Benvenuto di Giovanni, also known as Benvenuto di Giovanni di Meo del Guasta was an Italian painter and artist known for his choral miniatures, pavement designs, and frescoes. Working chiefly in Siena, he was first recognized to be working as an artist in 1453 and continued his work nearly until his death in approximately 1518. During his lifetime, he was influenced by many various artists and in the 1480s, Benvenuto's style changed drastically.
Though Benvenuto did explore into other fields of work, painting was consistently a part of his life. His son, Girolamo di Giovanni, followed in his footsteps and also became a painter. In fact, there have often been instances in which the work of one the two has been confused for that of the other. Nevertheless, Benvenuto left behind significantly more works. Some of his works were both signed and dated, some were only signed, and some were only dated. However, regardless of debate over date or authorship, Benvenuto left behind a significant number of works, both ones that are quite well known as well as others that are more minor in their distinction. His pieces that are signed, dated, and still existing have dates spanning a period of 43 years. In addition to the works that he left behind, he also left behind a legacy through the artists that he influenced during his lifetime.
Born to a bricklayer in Siena, Benvenuto remained there for his entire life, only occasionally venturing to nearby cities for his work. The first records of him as an artist are of his contributions to the Siena Baptistery in 1453. His work here was likely in collaboration with il Vecchietta, as it is believed that Benvenuto was trained in his workshop. Outside of Vecchietta, Benvenuto was also likely to have worked under Sano di Pietro because they share a number of similarities stylistically.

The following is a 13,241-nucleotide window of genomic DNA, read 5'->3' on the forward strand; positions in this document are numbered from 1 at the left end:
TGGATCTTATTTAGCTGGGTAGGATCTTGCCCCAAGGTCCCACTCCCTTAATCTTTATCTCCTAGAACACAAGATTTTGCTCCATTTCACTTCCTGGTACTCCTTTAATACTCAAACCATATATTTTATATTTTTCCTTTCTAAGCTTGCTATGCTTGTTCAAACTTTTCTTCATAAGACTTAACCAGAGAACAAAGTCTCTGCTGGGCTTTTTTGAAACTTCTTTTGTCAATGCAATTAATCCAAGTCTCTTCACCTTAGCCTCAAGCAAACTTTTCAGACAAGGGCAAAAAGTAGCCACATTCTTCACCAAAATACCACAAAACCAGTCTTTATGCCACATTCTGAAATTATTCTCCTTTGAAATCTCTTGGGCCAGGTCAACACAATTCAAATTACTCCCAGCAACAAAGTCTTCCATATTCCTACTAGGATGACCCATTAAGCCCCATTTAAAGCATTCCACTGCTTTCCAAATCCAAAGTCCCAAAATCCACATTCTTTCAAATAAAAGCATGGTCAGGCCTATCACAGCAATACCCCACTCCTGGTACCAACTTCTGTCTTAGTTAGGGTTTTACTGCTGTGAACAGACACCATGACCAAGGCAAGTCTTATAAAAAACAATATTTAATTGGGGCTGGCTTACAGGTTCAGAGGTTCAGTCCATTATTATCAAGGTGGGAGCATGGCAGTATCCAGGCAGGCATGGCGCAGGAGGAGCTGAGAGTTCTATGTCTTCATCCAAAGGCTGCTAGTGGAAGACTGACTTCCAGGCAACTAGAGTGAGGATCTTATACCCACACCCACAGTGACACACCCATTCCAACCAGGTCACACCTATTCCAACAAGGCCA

Benvenuto was commissioned to do a number of works in the Siena Cathedral during his life that included choral miniatures, pavement designs, and frescoes. However, he was not the only artist requested to work in the cathedral; artists and painters such as Matteo di Giovanni, Francesco di Giorgio Martini, and Neroccio di Bartolomeo de' Landi were also commissioned, or hired, for nearly the same jobs. This commonality led to Benvenuto and the other artists having a significant amount of influence upon one another's style.
Other painters that had works in the Siena Cathedral were Liberale da Verona and Girolamo da Cremona. What sets these artists apart is that it is believed that their pieces in the cathedral were what led to Benvenuto's great shift in style in the 1480s. In 1482, he was commissioned to paint Donation of the Keys to St. Peter in the Antiphonary of the Birth of St. John. It was at this time that he saw Liberale and Girolamo's recent works in the cathedral that incorporated bright colors and manipulated light. As a result of this, he began to do the same in his paintings. Additionally, not only did his style shift in this way, but he also began to experiment with the concept of spatial distortion that was common in paintings by Vecchietta and Donatello. He used a very naturalistic style for his figures, but paired them with a brightly colored and sharply lit background. The combination of his efforts to depict realistic figures, to strategically utilize colors, and to manipulate space in order to give his paintings depth led to a style that was both distinct and uniquely his. These shifts in his style can be seen in paintings such as Maestà and Ascension.
Outside of painting, Benvenuto also explored other personal endeavors. In 1466, he married Jacopa di Tommaso de Cetona. After their marriage, he served at least two terms in a public office. Together, they owned a vineyard and also had seven children. The only child that much is known about is Girolamo, as he was Benvenuto's only follower. However, Girolamo is regarded as both less gifted and less influential, largely because he only survived his father by six years.